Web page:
Atrial fibrillation is a cardiac condition in which the atria (the upper chambers of the heart) beat rapidly and irregularly. Patients with this condition are at an increased risk of strokes, blood clots, and heart failure. High blood pressure, sleep apnea, lung disease, metabolic syndrome, and diabetes can elevate a patient's chances of developing atrial fibrillation, and obese individuals are at a higher risk too. Some patients may have episodes of atrial fibrillation that occur intermittently. For others, the condition could persist for months, and some individuals have permanent atrial fibrillation. To diagnose this condition, doctors start by listening to the patient's heart with a stethoscope. This helps doctors understand whether the rhythm of the patient's heart is normal.
Based on information from the physical exam, the doctor might decide to order further tests. An electrocardiogram is the primary tool used in the diagnosis of atrial fibrillation, and doctors might also recommend an echocardiogram, Holter monitor, event recorder, or stress test. Treatment options for this condition include electrical cardioversion, cardioversion with medication, and catheter ablation. Many patients also take medications such as dofetilide and amiodarone to help the heart maintain a regular rhythm and prevent future episodes.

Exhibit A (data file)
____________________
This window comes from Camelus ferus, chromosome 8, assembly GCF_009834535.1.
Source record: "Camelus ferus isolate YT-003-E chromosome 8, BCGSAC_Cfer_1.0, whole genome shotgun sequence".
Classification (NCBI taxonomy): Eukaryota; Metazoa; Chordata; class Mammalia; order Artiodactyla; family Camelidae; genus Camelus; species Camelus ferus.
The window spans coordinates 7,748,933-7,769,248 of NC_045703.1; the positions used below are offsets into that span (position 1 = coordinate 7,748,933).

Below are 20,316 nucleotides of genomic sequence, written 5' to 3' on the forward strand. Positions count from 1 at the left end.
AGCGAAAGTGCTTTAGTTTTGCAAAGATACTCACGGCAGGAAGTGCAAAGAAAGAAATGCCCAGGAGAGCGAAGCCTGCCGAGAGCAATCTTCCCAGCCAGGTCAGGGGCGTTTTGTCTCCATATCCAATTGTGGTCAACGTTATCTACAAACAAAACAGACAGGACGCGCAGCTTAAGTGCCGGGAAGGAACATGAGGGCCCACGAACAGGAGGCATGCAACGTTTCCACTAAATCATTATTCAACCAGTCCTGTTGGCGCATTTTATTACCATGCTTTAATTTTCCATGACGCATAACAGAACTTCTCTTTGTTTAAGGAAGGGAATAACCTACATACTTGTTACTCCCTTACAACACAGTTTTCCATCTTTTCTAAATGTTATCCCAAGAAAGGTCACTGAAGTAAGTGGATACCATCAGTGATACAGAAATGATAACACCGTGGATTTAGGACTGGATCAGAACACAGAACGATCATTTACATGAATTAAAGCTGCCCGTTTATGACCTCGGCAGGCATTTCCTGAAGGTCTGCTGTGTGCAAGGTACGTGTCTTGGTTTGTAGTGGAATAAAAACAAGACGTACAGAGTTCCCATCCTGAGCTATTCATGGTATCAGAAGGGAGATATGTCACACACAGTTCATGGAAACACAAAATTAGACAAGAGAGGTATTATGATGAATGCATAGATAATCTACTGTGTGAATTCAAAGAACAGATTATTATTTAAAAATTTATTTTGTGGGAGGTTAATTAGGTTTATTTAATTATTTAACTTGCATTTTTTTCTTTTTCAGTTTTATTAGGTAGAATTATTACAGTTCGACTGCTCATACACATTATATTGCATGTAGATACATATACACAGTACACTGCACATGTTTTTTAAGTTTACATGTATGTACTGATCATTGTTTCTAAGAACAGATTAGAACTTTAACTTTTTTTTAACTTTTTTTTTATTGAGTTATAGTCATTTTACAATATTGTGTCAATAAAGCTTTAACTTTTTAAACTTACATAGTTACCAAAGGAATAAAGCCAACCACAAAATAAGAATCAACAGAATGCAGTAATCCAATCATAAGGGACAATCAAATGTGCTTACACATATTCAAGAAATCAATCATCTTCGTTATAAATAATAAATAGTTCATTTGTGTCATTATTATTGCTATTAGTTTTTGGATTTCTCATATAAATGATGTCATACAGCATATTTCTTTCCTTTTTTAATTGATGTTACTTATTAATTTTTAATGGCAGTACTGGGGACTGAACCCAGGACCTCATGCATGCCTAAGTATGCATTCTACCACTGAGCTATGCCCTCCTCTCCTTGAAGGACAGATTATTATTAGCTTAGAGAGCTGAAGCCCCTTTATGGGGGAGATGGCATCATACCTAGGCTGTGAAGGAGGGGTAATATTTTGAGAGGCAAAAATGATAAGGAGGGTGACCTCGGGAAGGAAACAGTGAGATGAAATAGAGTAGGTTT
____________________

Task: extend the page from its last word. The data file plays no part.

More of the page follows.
Some patients with atrial fibrillation may experience chest pain. The pain is typically located in the middle of the chest, and it can be intermittent. Since chest pain is also a symptom of a heart attack, patients who have this symptom should seek emergency medical care if it persists for more than a few minutes. Seeking treatment is especially important if the pain radiates to the jaw, back, neck, arms, or stomach. To determine the underlying cause of chest pain, doctors will place the patient on a heart monitor.
Blood tests will be performed to check for specific markers of cardiac damage, and medical staff may also need to do echocardiograms or other diagnostic procedures. If atrial fibrillation is diagnosed, patients may be given medication, and immediate treatment may be required in serious cases. Patients should always let their cardiologist or primary care doctor know if they experience chest pain regularly. It can be helpful to make notes about whether the pain is sharp or dull, and the patient might want to note what they were doing when the pain occurred.